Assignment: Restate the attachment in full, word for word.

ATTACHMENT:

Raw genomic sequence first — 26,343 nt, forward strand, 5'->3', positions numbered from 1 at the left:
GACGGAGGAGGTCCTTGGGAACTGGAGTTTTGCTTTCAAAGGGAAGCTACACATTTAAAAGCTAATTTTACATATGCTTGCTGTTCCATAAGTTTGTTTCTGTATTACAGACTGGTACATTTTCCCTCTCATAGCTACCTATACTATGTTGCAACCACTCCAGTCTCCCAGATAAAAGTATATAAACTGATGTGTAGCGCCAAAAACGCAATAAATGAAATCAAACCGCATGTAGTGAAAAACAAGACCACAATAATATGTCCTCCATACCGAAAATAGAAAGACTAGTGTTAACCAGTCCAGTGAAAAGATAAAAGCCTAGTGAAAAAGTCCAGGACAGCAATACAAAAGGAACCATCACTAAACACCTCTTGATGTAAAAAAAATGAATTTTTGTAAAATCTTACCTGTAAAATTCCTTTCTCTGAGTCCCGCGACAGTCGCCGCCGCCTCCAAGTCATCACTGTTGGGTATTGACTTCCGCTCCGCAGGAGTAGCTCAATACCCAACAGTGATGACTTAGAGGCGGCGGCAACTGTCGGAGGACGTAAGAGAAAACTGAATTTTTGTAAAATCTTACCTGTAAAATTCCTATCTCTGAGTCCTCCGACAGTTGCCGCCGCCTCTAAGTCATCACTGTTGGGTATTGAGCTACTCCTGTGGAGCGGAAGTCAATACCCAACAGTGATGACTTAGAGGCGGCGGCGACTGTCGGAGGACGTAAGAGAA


Raw genomic sequence first — 26,343 nt, forward strand, 5'->3', positions numbered from 1 at the left:
GACGGAGGAGGTCCTTGGGAACTGGAGTTTTGCTTTCAAAGGGAAGCTACACATTTAAAAGCTAATTTTACATATGCTTGCTGTTCCATAAGTTTGTTTCTGTATTACAGACTGGTACATTTTCCCTCTCATAGCTACCTATACTATGTTGCAACCACTCCAGTCTCCCAGATAAAAGTATATAAACTGATGTGTAGCGCCAAAAACGCAATAAATGAAATCAAACCGCATGTAGTGAAAAACAAGACCACAATAATATGTCCTCCATACCGAAAATAGAAAGACTAGTGTTAACCAGTCCAGTGAAAAGATAAAAGCCTAGTGAAAAAGTCCAGGACAGCAATACAAAAGGAACCATCACTAAACACCTCTTGATGTAAAAAAAATGAATTTTTGTAAAATCTTACCTGTAAAATTCCTTTCTCTGAGTCCCGCGACAGTCGCCGCCGCCTCCAAGTCATCACTGTTGGGTATTGACTTCCGCTCCGCAGGAGTAGCTCAATACCCAACAGTGATGACTTAGAGGCGGCGGCAACTGTCGGAGGACGTAAGAGAAAACTGAATTTTTGTAAAATCTTACCTGTAAAATTCCTATCTCTGAGTCCTCCGACAGTTGCCGCCGCCTCTAAGTCATCACTGTTGGGTATTGAGCTACTCCTGTGGAGCGGAAGTCAATACCCAACAGTGATGACTTAGAGGCGGCGGCGACTGTCGGAGGACGTAAGAGAA